If you personally just unaware of a relatively cheap tool which is available to everybody, then this is your own problem as each of us decides how much effort/research/reading he wants to do to play the game.

    I still fail to see how is it the poker room responsibility to provide info on third party tools?

    On the top of that, you are supposed to change your playing style constantly to throw off your regulars…

  12. Kim
    May 7, 2012 at 9:23 pm

    “If you played with me and in the process you were alert and gained insights on me and my play patterns and made notes…”

    Since note-taking functionality is built into the GUI, that is obviously a tool I am can be expected to be aware of and choose how much time to dedicate on.
    Maybe I spend hours and hours using the note taking functionality the sites I can use in order to gain an edge just to learn months later that other players are using more powerful tools that the site forgot to mention.

    “I still fail to see how is it the poker room responsibility to provide info on third party tools?”

    And that’s where I can’t help you. I as a user have no reason to assume that other software is affecting the outcome of the game I am playing if the game I am playing doesn’t mention it and explain it.

    Blizzard for example are aware of their responsibility and do more to solve it in WoW than online poker sites who have people gambling their life savings do.

    “If that would be a secret tool not available to masses or if it would be so expensive that most wouldn’t be able to afford it, then you have a case.”

    Define secret. Define expensive.

    You argue like a grinder and like many grinders, you fail to understand the mentality of the majority of the players that supply the poker world with deposits. And unlike you perhaps, I am acutely aware of the fact that many of them may be more important customers than you are and as such deserves to be told the premises of the game they sign up to play and pay for.

  13. Kim
    May 7, 2012 at 10:32 pm

    “And that’s where I can’t help you…”

    Uncalled for. My bad. Could have edited it out but published is published. Need to point out how much I appreciate your or anyone else’s input.

    Regardless of who is “right” or “wrong” this is beyond question a topic that needs more attention, debate and discussion.

  14. Dmitry @ poker listings
    May 8, 2012 at 8:58 am

    No worries, you were getting a big worked up there and personal, fyi, I was actually more offended by you putting a label of ‘grinder’ on me, which I am not.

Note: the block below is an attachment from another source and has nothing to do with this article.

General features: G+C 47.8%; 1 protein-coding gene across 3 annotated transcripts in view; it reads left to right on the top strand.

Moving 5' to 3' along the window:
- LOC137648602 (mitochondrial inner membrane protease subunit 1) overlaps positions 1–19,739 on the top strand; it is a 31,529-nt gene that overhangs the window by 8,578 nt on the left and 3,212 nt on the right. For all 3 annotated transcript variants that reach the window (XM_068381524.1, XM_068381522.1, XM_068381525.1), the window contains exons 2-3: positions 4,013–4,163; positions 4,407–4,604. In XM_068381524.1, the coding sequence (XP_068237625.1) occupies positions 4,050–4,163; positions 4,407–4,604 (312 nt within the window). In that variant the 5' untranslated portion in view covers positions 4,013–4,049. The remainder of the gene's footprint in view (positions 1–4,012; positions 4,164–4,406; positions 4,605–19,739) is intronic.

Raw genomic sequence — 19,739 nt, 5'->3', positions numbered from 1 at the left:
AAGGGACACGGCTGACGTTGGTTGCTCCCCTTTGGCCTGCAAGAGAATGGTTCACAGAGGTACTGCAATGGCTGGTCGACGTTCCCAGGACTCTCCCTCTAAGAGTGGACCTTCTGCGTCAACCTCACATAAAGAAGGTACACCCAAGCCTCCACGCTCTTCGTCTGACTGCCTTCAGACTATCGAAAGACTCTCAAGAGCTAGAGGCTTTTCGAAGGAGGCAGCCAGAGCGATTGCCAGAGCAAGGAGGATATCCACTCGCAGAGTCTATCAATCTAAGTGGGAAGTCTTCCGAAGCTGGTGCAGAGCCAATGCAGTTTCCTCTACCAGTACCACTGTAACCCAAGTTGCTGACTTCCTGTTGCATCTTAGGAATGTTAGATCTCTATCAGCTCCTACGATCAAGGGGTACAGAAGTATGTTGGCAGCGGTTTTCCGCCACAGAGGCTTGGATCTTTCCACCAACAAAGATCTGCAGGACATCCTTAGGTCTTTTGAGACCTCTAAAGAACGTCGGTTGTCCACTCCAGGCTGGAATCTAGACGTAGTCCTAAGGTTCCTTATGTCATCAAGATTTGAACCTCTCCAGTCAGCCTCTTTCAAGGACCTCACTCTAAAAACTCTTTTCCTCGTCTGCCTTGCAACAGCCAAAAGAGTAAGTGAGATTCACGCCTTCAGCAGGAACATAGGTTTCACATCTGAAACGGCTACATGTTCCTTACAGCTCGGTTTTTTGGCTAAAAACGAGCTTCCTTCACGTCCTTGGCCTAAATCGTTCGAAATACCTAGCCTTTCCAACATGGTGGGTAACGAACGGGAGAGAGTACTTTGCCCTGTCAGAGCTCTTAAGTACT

I play one big MTT tournament on occasional weekend and I treat is as money spent on entertainment. I do use Holdem Manager as a tool.

    That is why I defend my position. Every poker player chooses to play on their free will. What amount of preparation and effort player puts in, is up to him.

    You are arguing that poker room must disclose that other players use enhancement tools that put you at disadvantage. That is a noble quest, but even if they do, it will not change things much because most players are ignorant. To truly level the playing field those tools should be given each player for free.

  15. Kim
    May 8, 2012 at 10:04 am

    “it will not change things much because most players are ignorant.”

    I’m not looking to change anything. That’s a different question. I’m pointing out that you can’t run a gambling game where vital information related to outcome is withheld from players – especially when it is likely that it is withheld intentionally for the good of the company.

    We can stretch the argument and look at a theoretical software which does not support hand histories, player notes, bet pot buttons and utilizes anonymous tables. Imagine that all of these features and the ability to crack anonymity is, however, available through a 3rd party tool.

    And then have the site pretend this tool does not exist other than stipulating in its t&c that it is ok for players to use it.
    Not enough.

    Arguing like a grinder and being one is two very different things. I should know :-)

    “Every poker player chooses to play on their free will. What amount of preparation and effort player puts in, is up to him.”

    Nothing I argue changes this. But every situation and every product comes with expectations. And by giving false expectations sites break their level playing field wows.

    “To truly level the playing field those tools should be given each player for free.”

    Indeed.

  16. Dmitry @ poker listings
    May 8, 2012 at 11:20 am

    Alright, I think we have exhausted the topic.

    Let me know if you succeed in this quest.

    Maybe even try to make those tools free for everybody? ;)

    New topic: PokerStars should buy HM and PT and make them free. :)

    Good luck,

    Dmitry

  17. Bill Rini
    May 9, 2012 at 5:09 pm

    Kim, this is one we’ll never see eye to eye on. I think you’re making a mountain out of a molehill on this topic. :-)

  18. Pokeratu
    June 5, 2013 at 12:07 pm

    A very good article! I really like to play with a hud, but I didn’t know about their existence at the begining, no one does. They find out about pokertracker or HEM after they start to read about strategy (if they ever do that).

    +1 fot this “To truly level the playing field those tools should be given each player for free.” :)

Leave a reply

Your email address will not be published. Required fields are marked *

*